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POST-WAR  AUSTRIAN WRITERS                   515

^ustande) which form the substance of the novel; actually it is
induced, not so much by revulsion from wealth and luxurious
living, as by Adam's own erotic experiences and those of his
friends. In this sphere of conduct the prominent feature is that
pre-marital experience is the rule; and it is relieved by the dictum
that all experience, good or evil, is formative of character; what
matters to a lover at a given moment, therefore, is what the lady
úr, not what she "has been, and that indeed after sensual stages the
new real love creates a new virginity. The inexorably drawn out
tale, chronologically dated after World War I, ostensibly holds
out a mirror to the state of Europe, but in the prologue - really
an epilogue - there is a cinematographical dissolving picture of
what the hero and all about him are in the chaos after World
War II. In DerEbering (1954) one of the characters of Die Geschichte
des reichen Junglings relates his love-experiences; the wedding ring
of the title symbolizes the sanctity of marriage.

IMMA VON BODMERSHOF (1895- ) pairs with Martina Wied as an
exponent of the new technique, but she is more dreamful; she
evokes rather than demonstrates. In her novel Das verkrene Meer
(1952), a revised version of Die Stadt in Flandem (1939), magic
realism is fitted to Bergson's philosophy as exemplified, above all,
in Proust's A. la recherche du temps perdu. In this evocative medley of
myth and legend the ancient story of Flanders comes to life in the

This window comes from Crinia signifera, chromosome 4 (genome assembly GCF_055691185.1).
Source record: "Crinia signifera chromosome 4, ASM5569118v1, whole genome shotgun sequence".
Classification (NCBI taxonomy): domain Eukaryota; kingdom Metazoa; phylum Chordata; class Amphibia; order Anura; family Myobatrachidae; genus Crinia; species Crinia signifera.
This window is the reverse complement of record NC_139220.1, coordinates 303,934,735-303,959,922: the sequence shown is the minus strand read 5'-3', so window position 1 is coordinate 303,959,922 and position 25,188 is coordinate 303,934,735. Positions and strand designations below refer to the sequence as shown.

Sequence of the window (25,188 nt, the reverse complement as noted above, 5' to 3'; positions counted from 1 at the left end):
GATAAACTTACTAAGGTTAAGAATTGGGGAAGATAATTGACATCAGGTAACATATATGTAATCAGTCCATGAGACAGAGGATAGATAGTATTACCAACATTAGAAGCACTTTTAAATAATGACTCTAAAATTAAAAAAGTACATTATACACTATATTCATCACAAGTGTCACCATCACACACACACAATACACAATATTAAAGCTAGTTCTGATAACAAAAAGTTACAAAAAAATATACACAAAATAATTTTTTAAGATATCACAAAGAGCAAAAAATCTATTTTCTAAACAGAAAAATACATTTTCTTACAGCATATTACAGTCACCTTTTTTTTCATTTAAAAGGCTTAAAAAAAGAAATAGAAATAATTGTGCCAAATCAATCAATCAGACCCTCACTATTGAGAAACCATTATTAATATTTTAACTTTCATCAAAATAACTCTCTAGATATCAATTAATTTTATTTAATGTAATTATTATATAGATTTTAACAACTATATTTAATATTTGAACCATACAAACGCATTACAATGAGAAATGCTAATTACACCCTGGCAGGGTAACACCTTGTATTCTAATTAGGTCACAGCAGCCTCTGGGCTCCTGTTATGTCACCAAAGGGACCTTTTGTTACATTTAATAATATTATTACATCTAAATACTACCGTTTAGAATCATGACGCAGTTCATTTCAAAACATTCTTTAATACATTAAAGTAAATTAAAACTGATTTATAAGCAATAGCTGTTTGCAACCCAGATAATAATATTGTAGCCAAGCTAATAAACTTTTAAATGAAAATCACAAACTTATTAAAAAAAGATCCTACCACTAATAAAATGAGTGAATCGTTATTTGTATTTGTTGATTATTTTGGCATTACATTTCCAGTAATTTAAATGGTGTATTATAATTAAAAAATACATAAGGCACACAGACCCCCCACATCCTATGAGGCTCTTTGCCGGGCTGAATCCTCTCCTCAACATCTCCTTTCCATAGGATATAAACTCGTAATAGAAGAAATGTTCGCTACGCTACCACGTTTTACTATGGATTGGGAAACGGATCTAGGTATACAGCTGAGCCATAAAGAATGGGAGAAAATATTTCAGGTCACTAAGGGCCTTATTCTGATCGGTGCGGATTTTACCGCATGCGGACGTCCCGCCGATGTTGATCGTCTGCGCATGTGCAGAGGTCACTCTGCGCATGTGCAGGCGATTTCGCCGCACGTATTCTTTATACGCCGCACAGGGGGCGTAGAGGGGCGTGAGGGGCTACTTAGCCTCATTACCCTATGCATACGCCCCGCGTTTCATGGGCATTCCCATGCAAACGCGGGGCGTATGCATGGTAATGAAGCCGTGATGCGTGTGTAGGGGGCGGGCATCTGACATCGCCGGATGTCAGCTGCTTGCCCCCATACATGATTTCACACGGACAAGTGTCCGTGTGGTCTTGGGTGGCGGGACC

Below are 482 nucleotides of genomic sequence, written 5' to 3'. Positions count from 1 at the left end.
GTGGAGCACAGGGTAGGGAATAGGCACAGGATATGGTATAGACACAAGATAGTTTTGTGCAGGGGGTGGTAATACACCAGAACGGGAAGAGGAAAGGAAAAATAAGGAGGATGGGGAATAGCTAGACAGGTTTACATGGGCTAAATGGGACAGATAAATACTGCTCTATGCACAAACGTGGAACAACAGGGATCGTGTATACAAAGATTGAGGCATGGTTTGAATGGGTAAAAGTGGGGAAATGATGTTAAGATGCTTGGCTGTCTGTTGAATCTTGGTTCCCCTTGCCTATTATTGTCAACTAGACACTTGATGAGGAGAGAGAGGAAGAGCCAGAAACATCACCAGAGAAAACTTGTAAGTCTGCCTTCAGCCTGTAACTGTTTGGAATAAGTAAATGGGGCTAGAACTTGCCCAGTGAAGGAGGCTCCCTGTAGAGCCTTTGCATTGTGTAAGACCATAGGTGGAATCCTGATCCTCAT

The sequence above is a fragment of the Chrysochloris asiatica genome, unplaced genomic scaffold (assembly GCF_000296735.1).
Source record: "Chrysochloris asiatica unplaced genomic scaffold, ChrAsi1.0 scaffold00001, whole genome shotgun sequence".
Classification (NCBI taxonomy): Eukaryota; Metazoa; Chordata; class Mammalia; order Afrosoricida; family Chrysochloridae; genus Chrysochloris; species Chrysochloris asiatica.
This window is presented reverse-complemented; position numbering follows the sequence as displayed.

consciousness of the historical research worker Cornelius, who,
between the two Great Wars, goes to Bruges to ransack the city
archives. The urban picture throughout the tale is, as it is now,
dominated by the Belfry, from which, above, the distant sea can
be glimpsed. There is something of Georges Rodenbach's Bruges
la morte in the atmosphere of the story, but the central idea is that
of the city as a symbol, not only of the decay here below of all
life, but also of eternal revival in religious faith. The legends and
episodes of the past alternate with the happenings of today; for
the past is the present; events wind onwards through the ages as
the spiral staircase of the Belfry tower winds upwards to the out-
look from its platform near the clouds. Das verlonne Meer is thus
closely fashioned on what has been called the 'spiral principle*
(das Spiralenprin^ip} as it occurs in the contemporary novel; that
is, phases of time and consciousness interlock and enlace as they
wind upwards to a sweeping and comprehensive vision of what
has been related and implied. The deeper meaning of this identi-